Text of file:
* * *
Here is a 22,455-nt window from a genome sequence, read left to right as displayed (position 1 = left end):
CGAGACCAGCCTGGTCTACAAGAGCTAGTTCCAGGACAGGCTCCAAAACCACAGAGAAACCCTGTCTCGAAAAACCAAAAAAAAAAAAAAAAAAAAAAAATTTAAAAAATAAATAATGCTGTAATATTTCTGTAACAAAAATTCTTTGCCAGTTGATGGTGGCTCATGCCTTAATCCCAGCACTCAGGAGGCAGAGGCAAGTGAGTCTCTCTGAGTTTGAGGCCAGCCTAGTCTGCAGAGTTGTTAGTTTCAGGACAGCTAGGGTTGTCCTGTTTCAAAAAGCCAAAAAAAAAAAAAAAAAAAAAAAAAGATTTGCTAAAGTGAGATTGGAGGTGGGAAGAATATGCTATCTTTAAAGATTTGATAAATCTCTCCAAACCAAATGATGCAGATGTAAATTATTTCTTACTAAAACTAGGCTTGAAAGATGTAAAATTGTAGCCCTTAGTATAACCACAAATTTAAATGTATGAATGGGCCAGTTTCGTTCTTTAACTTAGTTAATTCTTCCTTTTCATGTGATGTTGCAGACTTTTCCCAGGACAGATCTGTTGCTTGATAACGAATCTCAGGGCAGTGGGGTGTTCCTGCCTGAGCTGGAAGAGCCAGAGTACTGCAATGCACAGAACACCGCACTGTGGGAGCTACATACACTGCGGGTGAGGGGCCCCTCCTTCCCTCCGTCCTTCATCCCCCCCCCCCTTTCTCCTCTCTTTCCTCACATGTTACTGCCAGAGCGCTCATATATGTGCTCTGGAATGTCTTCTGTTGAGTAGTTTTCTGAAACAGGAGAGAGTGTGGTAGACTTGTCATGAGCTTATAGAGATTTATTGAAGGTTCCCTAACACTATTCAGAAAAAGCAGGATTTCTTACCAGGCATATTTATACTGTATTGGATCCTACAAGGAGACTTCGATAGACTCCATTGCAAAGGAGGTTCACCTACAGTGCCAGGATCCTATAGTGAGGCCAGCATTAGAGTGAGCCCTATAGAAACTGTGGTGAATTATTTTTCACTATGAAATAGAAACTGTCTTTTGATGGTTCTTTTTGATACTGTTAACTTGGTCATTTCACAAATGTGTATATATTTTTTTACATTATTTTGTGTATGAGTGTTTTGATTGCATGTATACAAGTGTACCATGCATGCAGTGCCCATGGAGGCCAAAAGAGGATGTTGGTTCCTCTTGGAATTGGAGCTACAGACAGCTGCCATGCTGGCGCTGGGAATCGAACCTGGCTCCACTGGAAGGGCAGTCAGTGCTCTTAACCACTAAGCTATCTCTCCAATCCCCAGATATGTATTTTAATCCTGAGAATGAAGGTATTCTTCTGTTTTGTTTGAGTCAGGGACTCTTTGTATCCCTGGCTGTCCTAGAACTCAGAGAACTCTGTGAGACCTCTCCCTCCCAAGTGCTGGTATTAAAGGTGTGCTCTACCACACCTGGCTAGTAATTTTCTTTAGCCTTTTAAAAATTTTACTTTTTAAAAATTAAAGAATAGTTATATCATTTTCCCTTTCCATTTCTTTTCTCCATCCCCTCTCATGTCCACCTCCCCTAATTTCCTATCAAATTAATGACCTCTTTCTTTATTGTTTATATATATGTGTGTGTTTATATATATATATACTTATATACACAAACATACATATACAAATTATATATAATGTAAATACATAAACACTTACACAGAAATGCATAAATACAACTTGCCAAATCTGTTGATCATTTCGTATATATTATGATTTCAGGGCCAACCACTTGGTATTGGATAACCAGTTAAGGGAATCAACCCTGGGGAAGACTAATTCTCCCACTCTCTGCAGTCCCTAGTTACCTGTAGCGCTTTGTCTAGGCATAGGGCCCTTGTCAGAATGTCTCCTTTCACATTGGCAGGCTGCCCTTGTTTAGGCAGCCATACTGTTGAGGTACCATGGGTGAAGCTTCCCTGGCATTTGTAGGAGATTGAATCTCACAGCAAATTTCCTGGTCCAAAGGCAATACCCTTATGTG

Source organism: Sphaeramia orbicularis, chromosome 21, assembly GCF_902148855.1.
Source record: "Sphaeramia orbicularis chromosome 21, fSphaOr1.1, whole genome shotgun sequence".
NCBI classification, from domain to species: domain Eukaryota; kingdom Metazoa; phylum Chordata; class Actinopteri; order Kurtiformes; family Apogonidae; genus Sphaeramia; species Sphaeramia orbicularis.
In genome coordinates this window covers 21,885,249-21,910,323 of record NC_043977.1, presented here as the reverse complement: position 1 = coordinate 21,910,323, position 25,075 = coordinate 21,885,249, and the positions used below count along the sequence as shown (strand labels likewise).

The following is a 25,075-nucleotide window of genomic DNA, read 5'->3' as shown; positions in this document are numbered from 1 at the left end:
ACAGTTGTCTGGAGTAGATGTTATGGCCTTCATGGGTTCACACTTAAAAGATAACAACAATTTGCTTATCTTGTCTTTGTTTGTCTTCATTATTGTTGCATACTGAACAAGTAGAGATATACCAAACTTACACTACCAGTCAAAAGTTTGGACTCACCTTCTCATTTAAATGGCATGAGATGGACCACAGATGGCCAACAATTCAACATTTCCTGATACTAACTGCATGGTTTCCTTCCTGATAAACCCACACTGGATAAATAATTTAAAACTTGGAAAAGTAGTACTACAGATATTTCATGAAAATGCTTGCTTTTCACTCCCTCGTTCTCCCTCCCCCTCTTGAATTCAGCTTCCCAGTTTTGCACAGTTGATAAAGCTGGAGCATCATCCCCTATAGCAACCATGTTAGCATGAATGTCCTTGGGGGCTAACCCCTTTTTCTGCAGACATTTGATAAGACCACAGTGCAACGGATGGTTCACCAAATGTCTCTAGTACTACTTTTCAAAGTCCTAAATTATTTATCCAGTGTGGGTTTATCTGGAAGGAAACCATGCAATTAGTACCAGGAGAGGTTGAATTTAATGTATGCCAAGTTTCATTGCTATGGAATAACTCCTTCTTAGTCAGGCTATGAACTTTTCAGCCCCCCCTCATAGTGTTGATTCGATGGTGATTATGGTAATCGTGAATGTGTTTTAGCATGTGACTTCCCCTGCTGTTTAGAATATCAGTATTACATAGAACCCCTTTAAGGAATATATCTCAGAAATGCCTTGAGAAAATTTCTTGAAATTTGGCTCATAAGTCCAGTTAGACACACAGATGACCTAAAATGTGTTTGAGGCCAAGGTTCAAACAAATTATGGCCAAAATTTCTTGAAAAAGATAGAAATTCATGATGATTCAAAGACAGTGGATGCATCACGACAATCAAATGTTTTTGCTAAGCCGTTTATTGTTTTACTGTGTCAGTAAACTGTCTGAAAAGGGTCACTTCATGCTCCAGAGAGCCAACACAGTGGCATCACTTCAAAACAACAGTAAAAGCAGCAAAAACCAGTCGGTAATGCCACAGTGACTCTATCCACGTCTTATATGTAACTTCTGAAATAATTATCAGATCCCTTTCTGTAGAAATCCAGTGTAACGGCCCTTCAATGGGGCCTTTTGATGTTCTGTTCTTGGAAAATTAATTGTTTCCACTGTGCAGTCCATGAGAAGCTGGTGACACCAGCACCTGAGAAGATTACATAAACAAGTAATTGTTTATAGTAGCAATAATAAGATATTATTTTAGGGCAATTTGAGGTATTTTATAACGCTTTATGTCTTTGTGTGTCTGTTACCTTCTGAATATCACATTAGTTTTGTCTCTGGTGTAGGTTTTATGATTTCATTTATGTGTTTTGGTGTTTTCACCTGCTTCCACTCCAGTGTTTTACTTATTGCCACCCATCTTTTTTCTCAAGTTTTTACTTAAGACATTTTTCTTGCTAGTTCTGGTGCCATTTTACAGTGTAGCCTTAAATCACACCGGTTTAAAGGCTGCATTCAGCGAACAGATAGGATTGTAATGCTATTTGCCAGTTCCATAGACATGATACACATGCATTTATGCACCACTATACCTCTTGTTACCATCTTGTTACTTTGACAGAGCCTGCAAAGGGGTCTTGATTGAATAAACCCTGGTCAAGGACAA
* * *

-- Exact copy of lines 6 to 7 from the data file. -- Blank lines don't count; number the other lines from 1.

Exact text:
In genome coordinates this window covers 21,885,249-21,910,323 of record NC_043977.1, presented here as the reverse complement: position 1 = coordinate 21,910,323, position 25,075 = coordinate 21,885,249, and the positions used below count along the sequence as shown (strand labels likewise).

The following is a 25,075-nucleotide window of genomic DNA, read 5'->3' as shown; positions in this document are numbered from 1 at the left end: